Silvio Sbarigia is a pharmacist; he was born in Rome and lives there. He has won the European championship in 1975, runner up at 1974’s and at Olympic games of 1976. His bridge problems aren’t difficult; just we need to think on a plan and to avoid the instinctive playing. This quiz is titled “The Key Card”. Key Card is called the card that, seemingly featureless, is in contrast the cornerstone of an entire playing plan. Such card is almost never an active one – it rarely has chances to win a trick – and is worth only for the place it lays, not necessarily in our side.
Contract: 4♠. West leads ♥A, cashes the king too and follows the suit.
There are four tricks in club, one in diamond, none in heart; so the contract takes us to make five tricks in trump, thus it needs a successful finesse in spades.
Thinking upon the playing plan (all our readers always make the playing plan forthwith after the lead, still before to touch the card from Dummy), it becomes clear that the problem to solve is: how could we catch the East’s spade king if the trumps broke 4-1? There is only one entry to Dummy indeed, the ♣K, whereas we need to move from dummy all the three rounds of spades; the queen can hold the lead, but the seven cannot do it. It has to be noted, nevertheless, that the ♠7 is part of a row that begins by the Ace and is broken only by the king – the head to be hunted – and the eight. If the eight were in East’s hands, along the king, nothing would be done; but if it were in West instead, falling in the first round of the suit, all we need is to hold on the six, promoting ♠7 to a master card.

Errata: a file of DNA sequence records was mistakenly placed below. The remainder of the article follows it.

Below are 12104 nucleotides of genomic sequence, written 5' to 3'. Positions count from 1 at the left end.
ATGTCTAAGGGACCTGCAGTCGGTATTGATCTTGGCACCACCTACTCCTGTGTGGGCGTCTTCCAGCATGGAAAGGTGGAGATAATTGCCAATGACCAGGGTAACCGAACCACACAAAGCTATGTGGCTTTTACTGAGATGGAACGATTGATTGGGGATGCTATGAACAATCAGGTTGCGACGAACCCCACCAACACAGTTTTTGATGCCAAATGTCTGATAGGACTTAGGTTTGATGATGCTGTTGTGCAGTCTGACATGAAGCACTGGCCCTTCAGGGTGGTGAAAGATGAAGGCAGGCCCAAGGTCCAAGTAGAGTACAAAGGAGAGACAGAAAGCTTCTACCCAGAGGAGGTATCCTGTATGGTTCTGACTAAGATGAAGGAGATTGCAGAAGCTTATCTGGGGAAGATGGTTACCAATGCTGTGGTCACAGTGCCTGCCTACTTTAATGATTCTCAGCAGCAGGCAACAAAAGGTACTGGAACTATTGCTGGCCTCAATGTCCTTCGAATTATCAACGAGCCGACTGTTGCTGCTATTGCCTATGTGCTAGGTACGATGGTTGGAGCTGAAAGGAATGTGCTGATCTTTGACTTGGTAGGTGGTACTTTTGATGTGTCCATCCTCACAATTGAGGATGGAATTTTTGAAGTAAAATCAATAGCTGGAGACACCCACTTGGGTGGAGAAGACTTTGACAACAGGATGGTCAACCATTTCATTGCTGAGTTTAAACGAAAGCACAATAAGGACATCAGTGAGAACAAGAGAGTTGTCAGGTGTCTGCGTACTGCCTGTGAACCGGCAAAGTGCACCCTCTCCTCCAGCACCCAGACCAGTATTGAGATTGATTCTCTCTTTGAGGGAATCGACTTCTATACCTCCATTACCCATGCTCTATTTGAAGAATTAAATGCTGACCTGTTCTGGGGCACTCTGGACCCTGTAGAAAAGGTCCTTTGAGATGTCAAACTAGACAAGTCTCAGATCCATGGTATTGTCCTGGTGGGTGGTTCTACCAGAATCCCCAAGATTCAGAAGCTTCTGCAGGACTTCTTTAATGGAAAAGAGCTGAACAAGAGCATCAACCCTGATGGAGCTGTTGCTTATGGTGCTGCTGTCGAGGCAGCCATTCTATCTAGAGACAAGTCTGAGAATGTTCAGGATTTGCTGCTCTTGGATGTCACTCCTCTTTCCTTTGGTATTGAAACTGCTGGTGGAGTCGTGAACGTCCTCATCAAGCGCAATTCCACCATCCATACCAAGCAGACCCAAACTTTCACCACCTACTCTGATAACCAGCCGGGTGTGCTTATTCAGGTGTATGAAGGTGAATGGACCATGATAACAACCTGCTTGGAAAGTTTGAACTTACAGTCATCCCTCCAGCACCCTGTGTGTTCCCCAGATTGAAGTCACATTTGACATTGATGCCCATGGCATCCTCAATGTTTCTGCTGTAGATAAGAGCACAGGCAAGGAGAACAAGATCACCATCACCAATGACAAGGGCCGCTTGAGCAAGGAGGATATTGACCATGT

Ruff the third round of hearts by nine (not by six); play club to Dummy’s king and start the first round of spade by queen, discarding the ten (not the six). The eight – that’s the Key Card to watch – the eight falls from West, and the ♠7 is now able to retain the lead of the second round, allowing another round of finesse.
The complete hand:
August 26, 2012